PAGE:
Brexit, complexity and the tangle of European minds
British debate is dumbing down arguments to misleading simplicity
An anti-Brexit demonstrator outside the Houses of Parliament in Westminster: May’s deal has proved too complicated for those fed on a diet of straight bananas rather than straight talk. Photograph: Simon Dawson
One of the most worrying features of Brexit is that the UK seems to have lost the capacity to manage complexity. Many individuals in Britain can, of course, still grapple with difficult issues as well as anyone.
But the UK system, taken as a whole, seems to have become unable to understand and manage the complex issues arising from the country’s efforts to disentangle itself from the EU.
This incapacity to deal with reality is evident in the ongoing fiction that there are serious negotiations going on to change the Northern Ireland backstop.
There seems to be a growing need in the British public debate to boil arguments down to a level so simplistic that they end up somewhere between misleading and meaningless.
Suggestions from a few Irish people recently that Ireland’s approach to the Brexit negotiations is driven by hostility to the UK are false
This in turn has given birth to the preposterous political narrative which presents a plucky UK as struggling bravely to win its independence from what is in fact a democratic organisation which it freely joined, significantly shaped and to which at least half of its citizens still wish to belong.
The process of infantilisation has reached its lowest ebb in the presentation of the UK government’s less-than-impressive negotiating performance as a glorious rematch of the second World War.
Nothing better illustrates the dismissal of complicated reality than that laughable metaphor.
This is not said out of any disrespect. Like most of us in Ireland these days, I have admiration and affection for the British people.
It is my strong wish that the recent unprecedented warmth of the British-Irish relationship can be restored and developed further. Suggestions from a few Irish people recently that Ireland’s approach to the Brexit negotiations is driven by hostility to the UK are false.
It is the making of such tendentious allegations, rather than their spurious content, which risks damaging the relationship between our two countries.
The UK’s inability to manage complexity has reached its nadir in recent months. However, the problem has been brewing over several decades. It could be seen in the utterly oversimplified presentation of the EU and its negotiating processes. To some extent this could be said of every member state.
However, our nearest neighbour raised to a fine art the presentation of competing views as half-witted, shared achievements as national victories, compromise as national defeat, and above all childish fiction as gospel fact.
On the path which led towards Brexit, the unwillingness of the UK tabloid media and many politicians to absorb, or even admit the existence of, complex detail led to David Cameron’s abandonment of any effort to sell the deal he had painstakingly agreed with EU partners.
The popular British perception is that Cameron was offered next to nothing by the EU; the truth is that, in terms of the balance of interests involved, the deal was reasonable and significant. Cameron, having negotiated the package, decided on the basis of the initial media reaction that it was just too complex to sell.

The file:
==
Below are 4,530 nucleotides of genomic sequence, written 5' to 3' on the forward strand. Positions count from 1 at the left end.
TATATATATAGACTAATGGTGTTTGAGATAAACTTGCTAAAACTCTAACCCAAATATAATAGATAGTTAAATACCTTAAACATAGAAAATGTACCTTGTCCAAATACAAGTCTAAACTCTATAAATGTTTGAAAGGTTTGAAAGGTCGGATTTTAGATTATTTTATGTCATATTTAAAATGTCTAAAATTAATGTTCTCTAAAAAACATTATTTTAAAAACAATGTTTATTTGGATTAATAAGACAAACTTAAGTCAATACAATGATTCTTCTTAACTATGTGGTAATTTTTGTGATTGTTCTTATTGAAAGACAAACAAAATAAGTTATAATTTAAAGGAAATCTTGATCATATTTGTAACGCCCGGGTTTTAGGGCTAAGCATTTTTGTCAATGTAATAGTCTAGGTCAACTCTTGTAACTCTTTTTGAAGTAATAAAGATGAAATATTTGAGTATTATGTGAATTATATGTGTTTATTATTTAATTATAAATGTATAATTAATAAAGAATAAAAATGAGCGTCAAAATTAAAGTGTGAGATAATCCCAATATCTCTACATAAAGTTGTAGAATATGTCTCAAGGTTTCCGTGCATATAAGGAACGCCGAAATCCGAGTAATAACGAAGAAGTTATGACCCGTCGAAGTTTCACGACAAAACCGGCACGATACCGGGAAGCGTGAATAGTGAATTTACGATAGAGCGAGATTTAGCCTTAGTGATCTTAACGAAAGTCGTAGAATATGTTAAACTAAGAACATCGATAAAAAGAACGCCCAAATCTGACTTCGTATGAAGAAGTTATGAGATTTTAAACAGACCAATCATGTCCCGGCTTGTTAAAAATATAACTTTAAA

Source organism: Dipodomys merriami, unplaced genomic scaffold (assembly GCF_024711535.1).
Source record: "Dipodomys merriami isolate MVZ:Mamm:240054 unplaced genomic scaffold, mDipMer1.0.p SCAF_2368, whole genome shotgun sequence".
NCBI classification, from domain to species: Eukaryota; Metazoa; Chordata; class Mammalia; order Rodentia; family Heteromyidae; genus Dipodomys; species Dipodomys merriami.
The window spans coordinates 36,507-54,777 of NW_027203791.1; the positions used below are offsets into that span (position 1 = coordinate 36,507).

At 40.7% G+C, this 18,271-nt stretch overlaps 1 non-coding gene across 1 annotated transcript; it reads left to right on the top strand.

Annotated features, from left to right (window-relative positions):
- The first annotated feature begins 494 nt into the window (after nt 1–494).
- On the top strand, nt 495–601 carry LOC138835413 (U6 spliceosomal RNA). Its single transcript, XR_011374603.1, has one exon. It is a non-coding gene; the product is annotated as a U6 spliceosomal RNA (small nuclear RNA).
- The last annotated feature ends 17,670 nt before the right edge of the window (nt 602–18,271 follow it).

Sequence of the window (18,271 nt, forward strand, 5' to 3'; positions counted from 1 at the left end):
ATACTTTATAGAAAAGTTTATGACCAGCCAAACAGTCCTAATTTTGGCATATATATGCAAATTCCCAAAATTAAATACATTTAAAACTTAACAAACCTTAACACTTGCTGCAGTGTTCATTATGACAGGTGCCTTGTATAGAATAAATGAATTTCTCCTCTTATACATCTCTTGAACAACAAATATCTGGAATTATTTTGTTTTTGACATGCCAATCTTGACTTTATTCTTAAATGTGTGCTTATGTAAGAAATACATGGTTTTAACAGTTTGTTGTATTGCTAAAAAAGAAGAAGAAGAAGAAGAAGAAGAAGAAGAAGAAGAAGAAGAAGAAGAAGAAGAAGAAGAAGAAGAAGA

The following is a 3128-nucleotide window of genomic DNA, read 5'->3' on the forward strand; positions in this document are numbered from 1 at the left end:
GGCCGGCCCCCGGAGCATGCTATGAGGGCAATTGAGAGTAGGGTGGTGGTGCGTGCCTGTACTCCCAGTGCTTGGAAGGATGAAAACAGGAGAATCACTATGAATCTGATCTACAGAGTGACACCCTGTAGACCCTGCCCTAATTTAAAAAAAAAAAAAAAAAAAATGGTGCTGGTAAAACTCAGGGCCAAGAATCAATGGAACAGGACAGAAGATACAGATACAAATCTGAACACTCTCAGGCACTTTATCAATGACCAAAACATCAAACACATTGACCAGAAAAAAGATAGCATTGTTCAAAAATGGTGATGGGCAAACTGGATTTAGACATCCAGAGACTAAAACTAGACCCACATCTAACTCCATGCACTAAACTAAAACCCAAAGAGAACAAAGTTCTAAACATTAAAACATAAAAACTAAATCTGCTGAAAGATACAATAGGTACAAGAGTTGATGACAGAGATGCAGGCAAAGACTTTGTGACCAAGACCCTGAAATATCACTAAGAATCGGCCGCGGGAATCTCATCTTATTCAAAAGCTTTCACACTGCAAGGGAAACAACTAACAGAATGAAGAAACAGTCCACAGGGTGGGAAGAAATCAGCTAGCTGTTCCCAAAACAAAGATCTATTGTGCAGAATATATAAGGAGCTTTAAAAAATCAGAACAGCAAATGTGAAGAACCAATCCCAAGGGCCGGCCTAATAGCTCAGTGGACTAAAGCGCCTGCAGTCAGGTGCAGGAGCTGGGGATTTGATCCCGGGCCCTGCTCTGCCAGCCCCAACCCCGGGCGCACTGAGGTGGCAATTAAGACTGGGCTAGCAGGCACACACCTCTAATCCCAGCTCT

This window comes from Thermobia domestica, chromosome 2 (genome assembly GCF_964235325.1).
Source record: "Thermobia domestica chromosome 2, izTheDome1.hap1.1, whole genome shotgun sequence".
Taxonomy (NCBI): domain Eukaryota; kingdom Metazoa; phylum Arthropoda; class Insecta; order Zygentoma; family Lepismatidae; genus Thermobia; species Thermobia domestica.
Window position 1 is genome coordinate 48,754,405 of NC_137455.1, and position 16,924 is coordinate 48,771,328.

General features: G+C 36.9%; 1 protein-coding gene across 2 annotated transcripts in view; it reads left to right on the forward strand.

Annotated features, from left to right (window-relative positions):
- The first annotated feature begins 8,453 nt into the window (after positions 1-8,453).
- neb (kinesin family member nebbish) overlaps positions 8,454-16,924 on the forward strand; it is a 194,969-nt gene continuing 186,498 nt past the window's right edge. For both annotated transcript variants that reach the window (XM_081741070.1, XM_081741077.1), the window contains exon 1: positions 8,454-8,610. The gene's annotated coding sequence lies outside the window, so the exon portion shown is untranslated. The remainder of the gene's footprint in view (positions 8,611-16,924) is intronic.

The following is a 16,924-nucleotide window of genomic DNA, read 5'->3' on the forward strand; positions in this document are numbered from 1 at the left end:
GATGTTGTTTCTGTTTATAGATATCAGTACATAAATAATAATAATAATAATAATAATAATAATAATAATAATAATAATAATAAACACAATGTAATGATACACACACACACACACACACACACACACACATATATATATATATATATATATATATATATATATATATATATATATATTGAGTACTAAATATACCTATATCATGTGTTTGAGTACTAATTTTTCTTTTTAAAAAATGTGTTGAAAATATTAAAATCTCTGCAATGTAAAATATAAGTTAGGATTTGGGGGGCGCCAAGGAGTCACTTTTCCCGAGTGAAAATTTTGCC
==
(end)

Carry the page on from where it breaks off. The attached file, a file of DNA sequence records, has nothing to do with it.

Much Brexiteer argumentation, is not just that they were ludicrous but that they gave further momentum to the dumbing-down of public debate in Britain
The level of debate on both sides of the Brexit referendum itself was generally superficial. The dismissal of all experts by some Brexiteers graphically illustrated that. Most of the arguments deployed muddied waters rather than shedding light.
The years since the referendum, which cried out for a return to wise reflection and careful analysis, saw the further rise of off-the-cuff thinking and breezy soundbites.
Liam Fox famously proclaimed that the Brexit trade deal would be the easiest negotiation in history, a prediction which puts him in the running for the most foolish prediction in history.
Boris Johnson compared the Irish Border to the boundaries of London’s traffic congestion charge zones. The point about such propositions, typical of much Brexiteer argumentation, is not just that they were ludicrous but that they gave further momentum to the dumbing-down of public debate in Britain.
Not surprisingly, the deal which Theresa May negotiated, shaped and signed up to in the autumn, with its necessary compromises, has proved too complicated for those who were fed for many years on a diet of straight bananas rather than straight talk.
The rejection of complexity has even led to attacks on the British institutions charged with managing complex issues including parliament, the judiciary and the civil service.
The EU has generally managed the immensely difficult Brexit negotiations with calmness and reason, qualities which will continue to be greatly in need in the coming weeks. The balances of the Belfast Agreement are subtle and, yes, complex. They cannot wished away.
Robert Bolt in A Man for All Seasons wrote that God “made animals for innocence and plants for their simplicity; but Man he made to serve him wittily in the tangle of his mind”¨. I have great admiration for the many British politicians, journalists and, dare I say it, experts who continue to work courageously to serve their country wittily in the tangle of their mind.
Bobby McDonagh is a former Irish ambassador to the EU, Britain and Italy